4. In Europe, northern Africa, and western Asia, the original domesticated geese are derived from the greylag goose (Anser anser). The archaeological evidence for the domestic goose in northern Europe suggests it was probably introduced into Scandinavia during the Early Iron Age (400 BC – AD 550). As a ‘minor’ domesticate, however, geese are rarely mentioned or discussed in historical documents and consequently they remain one of the few animals whose evolutionary and domestication history is still largely unknown. The historical record does inform us that geese were fattened for the table, and force-feeding to enlarge the liver has been known since Egyptian times. The Romans farmed geese extensively for their eggs and meat, and also practiced force-feeding. The feathers of geese were plucked by Romans to be used in cushions and upholstery, and goose feather quills were used for writing from the 5th century AD.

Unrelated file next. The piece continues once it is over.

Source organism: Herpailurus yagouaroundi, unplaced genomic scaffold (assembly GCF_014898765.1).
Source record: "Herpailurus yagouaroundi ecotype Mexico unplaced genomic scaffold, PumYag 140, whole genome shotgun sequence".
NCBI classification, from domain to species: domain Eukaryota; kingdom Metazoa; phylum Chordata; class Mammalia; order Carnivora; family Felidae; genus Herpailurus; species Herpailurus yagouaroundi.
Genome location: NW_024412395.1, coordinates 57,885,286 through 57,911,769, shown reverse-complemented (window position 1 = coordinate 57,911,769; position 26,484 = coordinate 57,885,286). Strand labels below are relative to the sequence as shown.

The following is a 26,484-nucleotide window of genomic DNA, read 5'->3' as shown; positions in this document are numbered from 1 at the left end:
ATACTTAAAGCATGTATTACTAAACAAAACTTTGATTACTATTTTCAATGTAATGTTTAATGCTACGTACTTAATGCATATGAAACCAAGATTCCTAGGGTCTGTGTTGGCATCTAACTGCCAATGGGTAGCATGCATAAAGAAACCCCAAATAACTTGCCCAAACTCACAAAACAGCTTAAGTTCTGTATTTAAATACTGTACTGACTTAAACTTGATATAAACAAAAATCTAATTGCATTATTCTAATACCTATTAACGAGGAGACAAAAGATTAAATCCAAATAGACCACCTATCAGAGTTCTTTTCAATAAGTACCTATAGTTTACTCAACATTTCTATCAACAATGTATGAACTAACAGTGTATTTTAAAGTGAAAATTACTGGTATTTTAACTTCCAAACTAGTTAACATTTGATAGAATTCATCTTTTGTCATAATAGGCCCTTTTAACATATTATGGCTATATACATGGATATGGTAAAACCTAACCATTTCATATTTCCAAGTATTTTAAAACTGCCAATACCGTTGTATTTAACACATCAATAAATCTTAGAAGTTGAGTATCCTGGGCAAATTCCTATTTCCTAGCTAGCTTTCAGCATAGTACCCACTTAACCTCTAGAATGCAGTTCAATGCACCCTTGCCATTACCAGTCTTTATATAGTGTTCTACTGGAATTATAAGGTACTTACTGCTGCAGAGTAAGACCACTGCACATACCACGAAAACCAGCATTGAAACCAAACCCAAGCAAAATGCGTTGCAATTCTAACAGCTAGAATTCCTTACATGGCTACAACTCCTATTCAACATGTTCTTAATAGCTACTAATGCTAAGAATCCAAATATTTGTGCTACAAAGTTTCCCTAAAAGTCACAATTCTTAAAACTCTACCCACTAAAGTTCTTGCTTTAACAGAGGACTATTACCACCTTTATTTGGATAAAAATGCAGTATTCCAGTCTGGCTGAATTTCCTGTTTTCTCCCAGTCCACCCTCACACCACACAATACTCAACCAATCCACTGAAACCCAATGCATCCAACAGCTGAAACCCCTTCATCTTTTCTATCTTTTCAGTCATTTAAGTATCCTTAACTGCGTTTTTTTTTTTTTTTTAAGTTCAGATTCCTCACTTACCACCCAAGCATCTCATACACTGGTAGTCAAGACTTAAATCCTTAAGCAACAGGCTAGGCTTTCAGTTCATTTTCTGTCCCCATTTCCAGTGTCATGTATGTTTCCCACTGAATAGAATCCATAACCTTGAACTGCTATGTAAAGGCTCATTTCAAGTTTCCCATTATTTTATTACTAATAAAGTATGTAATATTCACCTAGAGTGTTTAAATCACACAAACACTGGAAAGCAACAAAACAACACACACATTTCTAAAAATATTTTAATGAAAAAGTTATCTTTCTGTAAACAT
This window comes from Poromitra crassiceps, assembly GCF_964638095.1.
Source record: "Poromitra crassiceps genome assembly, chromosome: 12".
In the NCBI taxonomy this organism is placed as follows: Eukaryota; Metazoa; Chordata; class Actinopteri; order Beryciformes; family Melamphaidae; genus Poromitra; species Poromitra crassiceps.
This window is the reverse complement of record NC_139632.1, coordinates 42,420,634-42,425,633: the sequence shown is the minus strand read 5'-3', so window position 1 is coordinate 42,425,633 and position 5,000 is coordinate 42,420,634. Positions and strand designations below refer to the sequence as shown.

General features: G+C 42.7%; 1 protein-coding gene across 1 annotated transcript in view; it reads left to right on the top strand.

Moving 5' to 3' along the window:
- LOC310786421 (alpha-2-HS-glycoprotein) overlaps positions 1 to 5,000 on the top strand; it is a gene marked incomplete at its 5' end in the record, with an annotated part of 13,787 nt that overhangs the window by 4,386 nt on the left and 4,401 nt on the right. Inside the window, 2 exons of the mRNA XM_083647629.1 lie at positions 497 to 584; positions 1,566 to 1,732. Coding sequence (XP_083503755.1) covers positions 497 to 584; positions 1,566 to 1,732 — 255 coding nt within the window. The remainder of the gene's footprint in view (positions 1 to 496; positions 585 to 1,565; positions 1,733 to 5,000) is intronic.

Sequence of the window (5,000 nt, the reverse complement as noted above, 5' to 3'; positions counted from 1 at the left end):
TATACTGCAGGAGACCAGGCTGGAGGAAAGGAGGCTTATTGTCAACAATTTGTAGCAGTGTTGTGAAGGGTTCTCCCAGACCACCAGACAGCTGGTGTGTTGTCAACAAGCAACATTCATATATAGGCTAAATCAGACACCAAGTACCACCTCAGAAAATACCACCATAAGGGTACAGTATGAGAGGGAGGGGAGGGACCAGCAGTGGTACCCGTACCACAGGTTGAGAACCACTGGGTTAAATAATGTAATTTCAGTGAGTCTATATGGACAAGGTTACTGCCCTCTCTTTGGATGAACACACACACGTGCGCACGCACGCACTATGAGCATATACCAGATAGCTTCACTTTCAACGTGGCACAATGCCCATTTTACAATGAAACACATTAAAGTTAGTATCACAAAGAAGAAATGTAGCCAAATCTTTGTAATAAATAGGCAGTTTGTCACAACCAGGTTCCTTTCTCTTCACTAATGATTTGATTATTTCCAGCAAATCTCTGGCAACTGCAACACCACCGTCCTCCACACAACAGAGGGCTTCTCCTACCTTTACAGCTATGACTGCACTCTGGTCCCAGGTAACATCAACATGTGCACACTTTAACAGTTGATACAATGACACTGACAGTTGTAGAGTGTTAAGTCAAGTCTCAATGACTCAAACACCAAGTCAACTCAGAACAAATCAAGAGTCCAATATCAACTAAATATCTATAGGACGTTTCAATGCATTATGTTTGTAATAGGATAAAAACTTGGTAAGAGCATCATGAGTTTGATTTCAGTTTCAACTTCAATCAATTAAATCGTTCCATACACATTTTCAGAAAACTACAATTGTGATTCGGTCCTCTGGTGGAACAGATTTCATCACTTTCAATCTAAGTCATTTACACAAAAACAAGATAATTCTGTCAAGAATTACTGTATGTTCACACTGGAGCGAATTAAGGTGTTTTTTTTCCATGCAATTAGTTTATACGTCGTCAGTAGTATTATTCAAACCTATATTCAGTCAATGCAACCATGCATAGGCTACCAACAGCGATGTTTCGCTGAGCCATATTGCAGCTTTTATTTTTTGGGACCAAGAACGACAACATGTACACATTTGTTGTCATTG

5. Orgies - that thought you’re having…so wrong! In ancient Greek religion, orgion (ὄργιον, plural orgia) was an ecstatic form of worship characteristic of some mystery cults. For example, orgion was integral to the cult ceremony of Dionysus, or Bacchus as the Roman god of wine was known. Celebrations - Bacchanalia - featured ‘unrestrained’ masked dances by torchlight and animal sacrifices. The rites spread to Rome from the Greek colonies in Southern Italy; here they were secret and only attended by women. Later, admission to the rites was extended to men, with celebrations often taking place five times a month. The Roman historian Titus Livius Patavinus (59 BC - AD 17) - known as Livy in English - writes of the rapid spread of the cult, which he claimed indulged in all kinds of crimes and political conspiracies at its nocturnal meetings. Earlier in 186 BC, the Senate prohibited Bacchanalia throughout all Italy except in certain specially approved cases. Although threatened with severe punishments for those found in violation of the Senate’s decree, Bacchanalia survived in Southern Italy long past the repression. So, orgies were once a form of religious worship, not necessarily a wild party!